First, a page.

Mapping the FODMAP!
Food intolerances are on the rise and the highly recommended high-fiber foods great for pre-diabetics and general weight loss may not be the answer for all the health conditions. Ten to 15 percent of the adult population in the United States suffers from irritable bowel syndrome (IBS). IBS is a chronic functional bowel disorder affecting the large intestine characterized by abdominal pain, intestinal gas and bloating after eating certain foods. Only a fraction of IBS patients consult healthcare professionals. There are tailored dietary, behavioral and pharmacologic treatments available for patients. However, the goal of treatment depends on the type and degree of the symptoms.
Bloating, abdominal and intestinal pain, diarrhea, constipation may respond well to dietary modifications. The low FODMAP diet was first developed by researchers at Monash University, in Melbourne, Australia. In 2005, a study published on the FODMAP diet in the Journal of Alimentary Pharmacology and Therapeutics set the stage for this diet to be frontline therapy for IBS patients. FODMAP are short chain carbohydrates and the acronym stands for fermentable oligosaccharides, disaccharides, monosaccharides and polyols. FODMAP foods (sugar molecules) are not absorbed well in the small intestine and rapidly fermented by gut bacteria at the base of large intestine, in people suffering from IBS. The byproduct of rapid fermentation process, where there is an absorption of water and release of carbon dioxide, hydrogen and methane gas, is the primary cause of the gastrointestinal symptoms.
High FODMAP foods are eliminated for 3-8 weeks and then gradually included into a low FODMAP diet. Slow introduction of foods helps to identify the food that causes GI symptoms. People with IBS, arthritis, SIBO (small intestinal bacterial overgrowth, eczema, migraine can use this diet as part of the treatment).
Common foods high in FODMAP
Fructose: Honey, apples, mango, pears, watermelon, asparagus, artichokes, fruit juices, dried
fruit, high fructose corn syrup, molasses
Lactose: Milk, softer cheeses like mascarpone, cottage, ricotta, yogurt, ice cream
Fructans: Asparagus, Brussels sprouts, garlic, onion, cabbage, broccoli, rye, wheat
Polyols: Apples, prunes, figs, apricots, nectarines, cauliflower, mushrooms, sweet potato,
snow peas, peaches, cherries and avocados, Sorbitol, Mannitol, Xylitol or Maltitol
Galactans: Chickpeas, legumes, lentils, pistachio nuts, cashews.
Low FODMAP foods
Fruits: Bananas, all berries except for blackberries, clementines, grapefruit, kiwi, papaya, lemon, lime, tangelo, honeydew, grapes
Vegetables: potatoes, zucchini, tomatoes, ginger, bell pepper, cucumber, spinach, carrot, eggplant, green beans, scallions, yellow squash, leeks, lettuce, olives
Grains: Rice, gluten-free oats, corn, millet, quinoa, amaranth, tapioca, sorghum
Meat and seafood.
Fats: oils, nuts and seeds (no pistachios or cashews).
Sweeteners: Splenda, maple syrup, aspartame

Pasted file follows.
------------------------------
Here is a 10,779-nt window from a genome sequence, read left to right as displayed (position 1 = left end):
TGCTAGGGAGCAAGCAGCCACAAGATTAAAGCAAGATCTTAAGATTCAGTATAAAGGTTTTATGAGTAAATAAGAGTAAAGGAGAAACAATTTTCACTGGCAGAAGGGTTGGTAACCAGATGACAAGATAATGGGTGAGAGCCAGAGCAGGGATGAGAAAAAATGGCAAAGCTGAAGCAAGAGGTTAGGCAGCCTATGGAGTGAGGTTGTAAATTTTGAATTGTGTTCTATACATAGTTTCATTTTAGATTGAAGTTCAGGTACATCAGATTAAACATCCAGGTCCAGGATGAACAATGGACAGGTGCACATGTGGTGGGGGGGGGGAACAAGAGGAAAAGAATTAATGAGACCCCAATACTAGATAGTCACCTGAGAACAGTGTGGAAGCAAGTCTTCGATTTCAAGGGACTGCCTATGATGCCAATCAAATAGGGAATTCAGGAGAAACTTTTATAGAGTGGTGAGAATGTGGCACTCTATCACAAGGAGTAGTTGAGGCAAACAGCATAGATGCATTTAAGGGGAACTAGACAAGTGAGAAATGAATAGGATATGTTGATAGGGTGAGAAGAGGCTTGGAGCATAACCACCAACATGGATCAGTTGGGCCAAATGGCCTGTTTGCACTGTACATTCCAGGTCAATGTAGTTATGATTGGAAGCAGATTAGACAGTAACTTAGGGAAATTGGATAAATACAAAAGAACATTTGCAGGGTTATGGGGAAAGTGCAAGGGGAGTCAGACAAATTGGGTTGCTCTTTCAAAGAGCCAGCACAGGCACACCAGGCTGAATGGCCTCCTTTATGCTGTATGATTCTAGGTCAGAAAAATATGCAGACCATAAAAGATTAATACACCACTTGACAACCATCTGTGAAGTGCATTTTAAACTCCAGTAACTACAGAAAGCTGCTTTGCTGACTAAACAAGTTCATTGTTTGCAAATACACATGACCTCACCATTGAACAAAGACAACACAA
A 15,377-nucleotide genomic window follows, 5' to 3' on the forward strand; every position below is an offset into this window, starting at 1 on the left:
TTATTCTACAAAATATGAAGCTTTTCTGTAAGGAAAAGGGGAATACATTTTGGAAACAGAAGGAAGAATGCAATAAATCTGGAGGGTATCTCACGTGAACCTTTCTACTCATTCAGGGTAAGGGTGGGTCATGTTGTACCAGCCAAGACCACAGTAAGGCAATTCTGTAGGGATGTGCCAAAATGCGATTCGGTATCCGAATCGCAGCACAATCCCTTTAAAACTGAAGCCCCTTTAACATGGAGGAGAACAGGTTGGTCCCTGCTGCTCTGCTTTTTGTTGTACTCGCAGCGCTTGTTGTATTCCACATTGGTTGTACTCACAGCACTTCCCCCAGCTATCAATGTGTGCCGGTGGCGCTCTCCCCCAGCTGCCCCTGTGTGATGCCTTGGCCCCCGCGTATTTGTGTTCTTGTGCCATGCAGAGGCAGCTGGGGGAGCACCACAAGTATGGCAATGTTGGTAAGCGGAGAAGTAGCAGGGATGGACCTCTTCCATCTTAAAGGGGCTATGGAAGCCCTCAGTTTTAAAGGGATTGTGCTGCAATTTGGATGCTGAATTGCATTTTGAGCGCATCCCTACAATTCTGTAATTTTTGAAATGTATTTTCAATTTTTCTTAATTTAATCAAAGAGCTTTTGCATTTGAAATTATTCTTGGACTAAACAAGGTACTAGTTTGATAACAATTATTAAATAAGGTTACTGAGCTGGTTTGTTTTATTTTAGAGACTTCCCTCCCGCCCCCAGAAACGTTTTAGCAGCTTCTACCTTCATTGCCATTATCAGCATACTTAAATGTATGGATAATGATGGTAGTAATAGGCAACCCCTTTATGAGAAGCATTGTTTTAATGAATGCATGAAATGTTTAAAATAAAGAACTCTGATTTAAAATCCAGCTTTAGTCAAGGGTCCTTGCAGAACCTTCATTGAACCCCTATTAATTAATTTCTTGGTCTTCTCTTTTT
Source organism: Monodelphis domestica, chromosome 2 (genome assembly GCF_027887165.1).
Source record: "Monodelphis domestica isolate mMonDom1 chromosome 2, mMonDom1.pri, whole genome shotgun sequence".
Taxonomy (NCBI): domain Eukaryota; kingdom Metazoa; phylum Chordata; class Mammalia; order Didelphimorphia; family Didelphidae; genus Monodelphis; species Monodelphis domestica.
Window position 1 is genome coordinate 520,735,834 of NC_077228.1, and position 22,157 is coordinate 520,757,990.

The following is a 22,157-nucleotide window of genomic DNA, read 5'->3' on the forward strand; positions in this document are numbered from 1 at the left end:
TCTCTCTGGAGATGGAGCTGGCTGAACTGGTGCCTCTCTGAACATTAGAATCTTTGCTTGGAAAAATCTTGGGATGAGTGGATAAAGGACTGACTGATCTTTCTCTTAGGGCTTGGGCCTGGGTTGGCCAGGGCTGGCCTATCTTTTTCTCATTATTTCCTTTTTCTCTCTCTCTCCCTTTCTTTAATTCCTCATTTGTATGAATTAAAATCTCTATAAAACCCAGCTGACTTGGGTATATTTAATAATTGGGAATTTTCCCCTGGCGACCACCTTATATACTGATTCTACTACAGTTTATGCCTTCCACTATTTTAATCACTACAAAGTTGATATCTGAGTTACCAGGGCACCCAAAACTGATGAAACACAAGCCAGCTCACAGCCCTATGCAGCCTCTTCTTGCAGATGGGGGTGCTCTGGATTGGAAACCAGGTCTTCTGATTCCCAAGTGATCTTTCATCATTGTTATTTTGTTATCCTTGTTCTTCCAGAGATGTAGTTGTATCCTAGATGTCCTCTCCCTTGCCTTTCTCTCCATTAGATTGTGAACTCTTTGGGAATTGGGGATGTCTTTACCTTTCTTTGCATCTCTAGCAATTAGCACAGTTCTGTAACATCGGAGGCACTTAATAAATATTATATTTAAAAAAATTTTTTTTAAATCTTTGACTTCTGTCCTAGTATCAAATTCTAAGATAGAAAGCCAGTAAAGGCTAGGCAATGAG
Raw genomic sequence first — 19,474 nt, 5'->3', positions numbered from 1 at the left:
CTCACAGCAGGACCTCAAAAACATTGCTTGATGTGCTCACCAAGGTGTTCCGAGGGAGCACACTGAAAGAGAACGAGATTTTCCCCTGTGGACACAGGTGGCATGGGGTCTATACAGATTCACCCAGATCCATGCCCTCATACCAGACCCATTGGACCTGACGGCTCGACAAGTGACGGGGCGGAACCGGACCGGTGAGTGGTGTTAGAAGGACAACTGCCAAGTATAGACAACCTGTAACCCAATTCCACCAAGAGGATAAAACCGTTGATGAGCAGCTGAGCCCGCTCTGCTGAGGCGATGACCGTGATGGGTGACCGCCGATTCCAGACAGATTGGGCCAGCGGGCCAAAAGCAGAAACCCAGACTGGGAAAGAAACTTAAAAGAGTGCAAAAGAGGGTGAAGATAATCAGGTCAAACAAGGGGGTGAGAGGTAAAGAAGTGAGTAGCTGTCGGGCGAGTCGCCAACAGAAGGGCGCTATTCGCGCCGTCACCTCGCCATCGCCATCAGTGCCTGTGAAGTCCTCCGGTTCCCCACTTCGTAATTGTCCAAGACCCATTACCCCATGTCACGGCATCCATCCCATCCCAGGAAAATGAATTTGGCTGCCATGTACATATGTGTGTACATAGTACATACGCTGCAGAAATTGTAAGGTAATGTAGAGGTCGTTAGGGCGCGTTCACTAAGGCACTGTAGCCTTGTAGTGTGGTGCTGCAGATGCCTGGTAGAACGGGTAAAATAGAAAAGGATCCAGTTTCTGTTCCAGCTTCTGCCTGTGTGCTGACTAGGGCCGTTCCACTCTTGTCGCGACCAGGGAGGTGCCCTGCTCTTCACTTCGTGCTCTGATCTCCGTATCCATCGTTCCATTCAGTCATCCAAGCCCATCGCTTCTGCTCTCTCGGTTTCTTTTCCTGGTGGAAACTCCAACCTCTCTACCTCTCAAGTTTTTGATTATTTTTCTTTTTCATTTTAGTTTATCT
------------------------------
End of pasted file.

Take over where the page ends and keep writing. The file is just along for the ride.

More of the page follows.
Drinks: Green tea, tea, coffee with non-dairy milk, water and fresh fruit juice
Protein: Tofu, hard cheeses like cheddar, Swiss, parmesan
A vegetarian low FODMAP meal plan looks like this:
Breakfast: gluten-free oats dosa with tomato chutney
Snack: Strawberries and blueberries
Lunch: Quinoa stir fry with tofu, bell peppers, spinach, carrots and almonds,
Snack: 1 glass carrot and orange juice with ginger
Dinner: 2 Jowar roti with potato, eggplant and tomato curry, rice
Amount of FODMAP can be reduced in lentils and beans by soaking them and changing water frequently. While cooking, changing water reduces the amount of FODMAP. Half cup washed canned lentils, ¼ cup canned chickpeas, 2/3rd cup sprouted mung beans are low FODMAP food. Soaking and sprouting may reduce the FODMAP content since soaking helps in leaching out the oligosaccharides and sprouting activates the enzyme to breakdown the oligosaccharide.
Benefits of low FODMAP diet include reduced digestive symptoms like decrease in flatulence, constipation and diarrhea, increased quality of life by increased energy levels for individuals. According to the research studies, 75 percent of the IBS patients benefit from low FODMAP diet. Comparison of symptom response following advice for a diet low in FODMAP versus standard dietary advice, a study published in Journal of human nutrition showed evidence that 76 percent of the IBS patients reported satisfaction with low FODMAP diet. There are apps like fast FODMAP and Monash app to help you navigate through high, medium and low FODMAP foods.
Recipe of the month:
Quinoa palak dal
½ cup red quinoa
¼ cup cooked spinach
4 cups water
½ inch ginger
1 tbsp green part of green onions
1 tbsp olive oil
¼ tsp cumin seeds
¼ tsp dhana jeera
½ tsp garam masala
¼ tsp turmeric powder
¼ tsp red chilli powder
Salt to taste
Wash and soak quinoa for 5-6 hours, discard water, add fresh water, half turmeric and half salt, bring it to boil. Simmer on low heat for 20 minutes. Blend the quinoa to give rich texture. Heat the oil and add cumin, clove, chives and palak, chopped ginger, sauté for few minutes and add chopped tomatoes and rest of the masalas. Add pureed quinoa to the sautéed mix, simmer for about 5 minutes and garnish with cilantro.
To Our Health!!!
Bhavi Nirav is a Registered Dietitian/M.S., R.D., L.D., certified yoga practitioner, and can be reached at email@example.com.